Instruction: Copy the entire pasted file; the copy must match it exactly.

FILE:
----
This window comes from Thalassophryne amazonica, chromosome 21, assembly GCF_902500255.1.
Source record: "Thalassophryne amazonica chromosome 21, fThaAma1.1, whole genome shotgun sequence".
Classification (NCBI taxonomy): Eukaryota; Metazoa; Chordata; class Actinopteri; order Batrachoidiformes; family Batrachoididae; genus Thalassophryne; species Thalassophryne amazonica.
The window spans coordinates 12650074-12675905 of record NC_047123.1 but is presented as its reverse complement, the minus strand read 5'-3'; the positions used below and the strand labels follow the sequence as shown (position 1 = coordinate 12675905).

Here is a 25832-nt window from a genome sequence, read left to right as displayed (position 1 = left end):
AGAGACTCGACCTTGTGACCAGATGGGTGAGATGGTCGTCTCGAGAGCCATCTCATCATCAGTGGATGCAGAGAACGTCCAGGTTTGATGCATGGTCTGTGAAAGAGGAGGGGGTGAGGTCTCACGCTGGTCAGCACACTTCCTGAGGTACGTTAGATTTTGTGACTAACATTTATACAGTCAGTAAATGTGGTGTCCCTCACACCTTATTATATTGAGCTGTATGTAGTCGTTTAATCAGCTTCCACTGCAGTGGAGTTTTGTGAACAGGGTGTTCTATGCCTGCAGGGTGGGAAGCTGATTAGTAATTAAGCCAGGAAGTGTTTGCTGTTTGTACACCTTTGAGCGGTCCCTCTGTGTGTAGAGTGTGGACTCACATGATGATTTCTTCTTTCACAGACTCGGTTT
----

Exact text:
This window comes from Thalassophryne amazonica, chromosome 21, assembly GCF_902500255.1.
Source record: "Thalassophryne amazonica chromosome 21, fThaAma1.1, whole genome shotgun sequence".
Classification (NCBI taxonomy): Eukaryota; Metazoa; Chordata; class Actinopteri; order Batrachoidiformes; family Batrachoididae; genus Thalassophryne; species Thalassophryne amazonica.
The window spans coordinates 12650074-12675905 of record NC_047123.1 but is presented as its reverse complement, the minus strand read 5'-3'; the positions used below and the strand labels follow the sequence as shown (position 1 = coordinate 12675905).

Here is a 25832-nt window from a genome sequence, read left to right as displayed (position 1 = left end):
AGAGACTCGACCTTGTGACCAGATGGGTGAGATGGTCGTCTCGAGAGCCATCTCATCATCAGTGGATGCAGAGAACGTCCAGGTTTGATGCATGGTCTGTGAAAGAGGAGGGGGTGAGGTCTCACGCTGGTCAGCACACTTCCTGAGGTACGTTAGATTTTGTGACTAACATTTATACAGTCAGTAAATGTGGTGTCCCTCACACCTTATTATATTGAGCTGTATGTAGTCGTTTAATCAGCTTCCACTGCAGTGGAGTTTTGTGAACAGGGTGTTCTATGCCTGCAGGGTGGGAAGCTGATTAGTAATTAAGCCAGGAAGTGTTTGCTGTTTGTACACCTTTGAGCGGTCCCTCTGTGTGTAGAGTGTGGACTCACATGATGATTTCTTCTTTCACAGACTCGGTTT